Most financial people show you the numbers, thinking that you just don’t get the math. I am sure that the problem with my money is the guy in the mirror. If he will behave, he can make the money thing work.
The math of wealth building is not rocket science. It is simple, but you have to do it! The principles I teach are common sense, which isn’t so common anymore. They are the principles that helped my wife, Sharon, and me survive going broke and helped us prosper later.
Nowadays I look into the eyes of a gazillion people who have followed these principles and experienced, as we did, excitement, hope and gratitude. I am so thankful that I have not only given them a proven plan for their money but have inspired them to change their family’s future.
Any time you sincerely want to make a change, the first thing you must do is to raise your standards. When people ask me what really changed my life 30 years ago, I tell them that absolutely the most important thing was changing what I demanded of myself. I wrote down all the things I would no longer accept in my life, all the things I would no longer tolerate, and all the things that I aspired to becoming.
Think of the far-reaching consequences set in motion by men and women who raised their standards and acted in accordance with them, deciding they would tolerate no less. History chronicles inspiring examples of people such as Leonardo da Vinci, Abraham Lincoln, Helen Keller, Mahatma Gandhi, Martin Luther King Jr., Rosa Parks, Albert Einstein, Cesar Chavez, Soichiro Honda and many others who took the magnificently powerful step of raising their standards. The same power that was available to them is available to you, if you have the courage to claim it. Changing an organization, a company, a country—or a world—begins with the simple step of changing yourself.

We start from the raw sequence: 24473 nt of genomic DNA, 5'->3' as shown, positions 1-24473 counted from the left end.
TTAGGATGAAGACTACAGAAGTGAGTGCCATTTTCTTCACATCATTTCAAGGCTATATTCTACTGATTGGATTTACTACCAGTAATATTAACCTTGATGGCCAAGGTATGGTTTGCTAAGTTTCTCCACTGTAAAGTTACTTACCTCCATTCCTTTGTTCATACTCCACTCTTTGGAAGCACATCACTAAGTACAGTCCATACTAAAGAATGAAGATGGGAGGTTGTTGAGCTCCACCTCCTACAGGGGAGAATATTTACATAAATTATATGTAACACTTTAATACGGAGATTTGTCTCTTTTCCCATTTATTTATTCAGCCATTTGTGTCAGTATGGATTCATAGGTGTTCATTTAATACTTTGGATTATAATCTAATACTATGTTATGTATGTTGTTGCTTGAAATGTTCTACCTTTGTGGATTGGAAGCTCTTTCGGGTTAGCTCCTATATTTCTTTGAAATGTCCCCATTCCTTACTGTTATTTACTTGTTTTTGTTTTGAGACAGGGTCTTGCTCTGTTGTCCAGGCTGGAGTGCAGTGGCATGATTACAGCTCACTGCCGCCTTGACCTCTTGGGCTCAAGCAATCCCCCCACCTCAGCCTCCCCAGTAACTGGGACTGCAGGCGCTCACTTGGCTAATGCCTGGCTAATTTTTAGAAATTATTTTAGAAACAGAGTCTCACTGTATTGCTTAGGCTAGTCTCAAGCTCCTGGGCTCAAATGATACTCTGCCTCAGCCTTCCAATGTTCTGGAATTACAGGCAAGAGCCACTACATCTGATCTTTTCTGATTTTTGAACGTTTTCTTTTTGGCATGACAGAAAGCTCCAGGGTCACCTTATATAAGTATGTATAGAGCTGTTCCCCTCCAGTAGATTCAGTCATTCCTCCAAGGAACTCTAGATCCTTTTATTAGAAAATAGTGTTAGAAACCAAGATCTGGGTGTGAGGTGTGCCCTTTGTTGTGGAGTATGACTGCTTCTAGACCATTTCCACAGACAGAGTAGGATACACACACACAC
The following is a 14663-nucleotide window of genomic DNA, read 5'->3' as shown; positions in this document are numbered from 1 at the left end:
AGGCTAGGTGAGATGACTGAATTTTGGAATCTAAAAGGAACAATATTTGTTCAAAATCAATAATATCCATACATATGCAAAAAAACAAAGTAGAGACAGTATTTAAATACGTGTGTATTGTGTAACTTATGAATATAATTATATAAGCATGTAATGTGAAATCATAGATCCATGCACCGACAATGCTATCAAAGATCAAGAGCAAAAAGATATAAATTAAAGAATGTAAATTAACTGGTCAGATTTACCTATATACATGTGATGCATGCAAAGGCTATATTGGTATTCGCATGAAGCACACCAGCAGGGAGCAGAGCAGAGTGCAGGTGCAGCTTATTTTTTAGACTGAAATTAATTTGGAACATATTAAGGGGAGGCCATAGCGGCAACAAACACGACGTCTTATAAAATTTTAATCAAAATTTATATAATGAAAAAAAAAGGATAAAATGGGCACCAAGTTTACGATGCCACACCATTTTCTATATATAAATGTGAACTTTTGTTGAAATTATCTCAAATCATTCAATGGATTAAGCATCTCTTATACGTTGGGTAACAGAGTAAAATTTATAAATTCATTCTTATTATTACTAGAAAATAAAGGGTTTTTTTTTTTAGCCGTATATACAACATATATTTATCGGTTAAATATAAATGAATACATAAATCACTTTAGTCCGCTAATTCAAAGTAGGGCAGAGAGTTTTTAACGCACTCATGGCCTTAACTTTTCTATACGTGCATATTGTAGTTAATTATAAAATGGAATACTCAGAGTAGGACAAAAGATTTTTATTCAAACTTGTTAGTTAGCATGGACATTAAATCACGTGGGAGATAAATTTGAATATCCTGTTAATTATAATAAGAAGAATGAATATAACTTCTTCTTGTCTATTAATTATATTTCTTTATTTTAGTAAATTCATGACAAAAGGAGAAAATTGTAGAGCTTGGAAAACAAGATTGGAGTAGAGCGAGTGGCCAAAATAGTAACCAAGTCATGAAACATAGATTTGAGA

I bet if we all threw our problems in a huge pile and saw everyone else’s, we’d grab ours back. Don’t compare your life to others’. You have no idea what their journey is all about. That’s why I always give people the benefit of the doubt; it’s one of my rules to live by. There may be a reason why someone is having a bad day; there’s often something we can’t see: She’s not necessarily a bad person, just someone facing a bad situation.
We all have doubts and fears. The thing about fear is that it only needs the tiniest space, the size of an eye of a needle, to get through and wreak havoc. Maddening, but true. So when I was struggling and in doubt, I would simply take the next small step. I would stop and think: “No, life is not tied with a beautiful bow all the time, but it’s still a gift. I’m going to tear away the wrapping like a little kid at Christmas.”